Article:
Letter of the week 1: Taxi drivers can fight back with good service, attitude

Complaints to taxi companies about errant drivers often fall on deaf ears as the drivers are clients of the company and bring in profits.
Complaints to taxi companies about errant drivers often fall on deaf ears as the drivers are clients of the company and bring in profits.PHOTO: ST FILE

That taxi drivers need to embrace change to survive in the face of ride-hailing competition is a given, but it is not only digital skills they have to pick up (Call to taxi firms and drivers to embrace change, July 30). A change in attitude is just as crucial.

A hefty third of our taxi drivers are senior citizens between the ages of 60 and 74.

Not brought up immersed in technology, they are hard put to be as savvy or quick-fingered as their younger, ride-hailing competitors in the race for customers.

So the area where they can improve is in making the ride more pleasant.

They can start by not refusing rides using time-worn excuses, leaving the sullen demeanour at home and being more positively responsive to commuters, qualities which are far more prevalent among ride-hailing drivers than "taxi uncles".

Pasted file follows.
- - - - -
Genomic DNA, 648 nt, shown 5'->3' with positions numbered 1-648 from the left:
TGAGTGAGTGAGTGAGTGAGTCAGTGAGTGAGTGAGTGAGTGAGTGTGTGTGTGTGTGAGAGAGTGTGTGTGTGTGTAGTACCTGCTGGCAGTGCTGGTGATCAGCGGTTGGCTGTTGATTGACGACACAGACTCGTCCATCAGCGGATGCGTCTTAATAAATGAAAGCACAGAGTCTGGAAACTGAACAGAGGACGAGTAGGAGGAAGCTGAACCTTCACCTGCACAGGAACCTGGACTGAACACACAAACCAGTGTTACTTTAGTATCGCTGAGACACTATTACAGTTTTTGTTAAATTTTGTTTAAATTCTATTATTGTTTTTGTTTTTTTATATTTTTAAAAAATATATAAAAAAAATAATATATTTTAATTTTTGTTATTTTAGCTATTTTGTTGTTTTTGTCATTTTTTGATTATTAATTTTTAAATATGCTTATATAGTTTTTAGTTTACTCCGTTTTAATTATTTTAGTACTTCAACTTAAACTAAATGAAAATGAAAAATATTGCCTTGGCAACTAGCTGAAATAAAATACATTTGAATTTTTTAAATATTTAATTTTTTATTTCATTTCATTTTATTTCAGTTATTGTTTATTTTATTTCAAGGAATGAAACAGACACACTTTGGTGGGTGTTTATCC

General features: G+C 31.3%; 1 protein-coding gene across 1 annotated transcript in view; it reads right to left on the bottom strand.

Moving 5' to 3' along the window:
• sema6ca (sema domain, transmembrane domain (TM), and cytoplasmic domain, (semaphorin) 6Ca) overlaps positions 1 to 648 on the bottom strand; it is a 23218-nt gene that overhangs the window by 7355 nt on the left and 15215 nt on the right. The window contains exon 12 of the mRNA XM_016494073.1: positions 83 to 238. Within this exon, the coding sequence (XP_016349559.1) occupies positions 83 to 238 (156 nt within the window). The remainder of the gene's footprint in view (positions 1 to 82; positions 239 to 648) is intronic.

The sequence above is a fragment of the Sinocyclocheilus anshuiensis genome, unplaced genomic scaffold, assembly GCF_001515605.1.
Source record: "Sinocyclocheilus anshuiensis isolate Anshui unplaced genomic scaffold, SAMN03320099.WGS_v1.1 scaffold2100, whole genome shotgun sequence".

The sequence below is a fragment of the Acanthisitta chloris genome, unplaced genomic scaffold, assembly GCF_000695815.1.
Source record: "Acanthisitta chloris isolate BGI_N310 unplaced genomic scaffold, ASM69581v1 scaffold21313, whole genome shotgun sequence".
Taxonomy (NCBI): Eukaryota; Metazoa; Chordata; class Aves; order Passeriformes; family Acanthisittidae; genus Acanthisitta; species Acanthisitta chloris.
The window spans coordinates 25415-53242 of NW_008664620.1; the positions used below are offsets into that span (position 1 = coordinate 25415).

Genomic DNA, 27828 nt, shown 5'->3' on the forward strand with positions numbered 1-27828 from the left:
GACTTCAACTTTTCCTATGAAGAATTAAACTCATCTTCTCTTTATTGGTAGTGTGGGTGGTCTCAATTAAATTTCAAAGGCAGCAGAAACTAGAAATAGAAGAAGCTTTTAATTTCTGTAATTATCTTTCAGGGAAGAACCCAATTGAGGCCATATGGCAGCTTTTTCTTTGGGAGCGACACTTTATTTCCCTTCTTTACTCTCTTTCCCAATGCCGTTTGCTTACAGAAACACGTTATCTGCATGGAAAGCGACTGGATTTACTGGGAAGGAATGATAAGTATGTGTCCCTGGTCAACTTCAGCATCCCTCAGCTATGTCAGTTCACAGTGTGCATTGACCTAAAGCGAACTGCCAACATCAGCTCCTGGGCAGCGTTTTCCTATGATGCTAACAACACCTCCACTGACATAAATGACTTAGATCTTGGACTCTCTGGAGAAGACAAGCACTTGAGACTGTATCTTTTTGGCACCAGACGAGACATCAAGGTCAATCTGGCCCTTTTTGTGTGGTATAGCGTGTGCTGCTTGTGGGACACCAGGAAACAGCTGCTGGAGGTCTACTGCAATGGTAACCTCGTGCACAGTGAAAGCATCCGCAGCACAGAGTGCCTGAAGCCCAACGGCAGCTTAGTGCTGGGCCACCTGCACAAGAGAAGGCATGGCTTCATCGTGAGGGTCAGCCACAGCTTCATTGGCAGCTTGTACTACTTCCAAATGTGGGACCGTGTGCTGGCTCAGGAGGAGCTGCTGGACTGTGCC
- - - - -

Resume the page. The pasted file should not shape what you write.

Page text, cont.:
Complaints to taxi companies about errant drivers often fall on deaf ears as the drivers are clients of the company and bring in profits.

On the other hand, ride-hailing drivers are far more conscious of their attitudes, the state of their vehicles (which are often newer anyway) and their driving etiquette, knowing that repeated poor assessments by passengers affect the incentives the ride-hailing firm pays them.

By next year, there will be more than half a million senior drivers on the road.

While teenage and young adult drivers, who are usually inexperienced and more reckless, have the highest collision rates, accident rates pick up again when drivers turn 70, with octagenarian counterparts guilty of a disproportionate number of accidents.

Senior drivers, in particular, perhaps, taxi drivers, often feel that decades of driving experience make them better drivers.

Yet nobody beats the ill effects of old age, which brings with it decreasing cognitive functions, narrowing fields of vision, especially at speed, and delayed reaction times to emergencies (of which the last two are not and cannot be tested at a general practitioner's clinic to certify an elderly driver as medically fit to have his driving licence extended).

While taxi drivers need to earn a living, from the societal point of view, policies to discourage older people from driving make sense.

Yik Keng Yeong (Dr)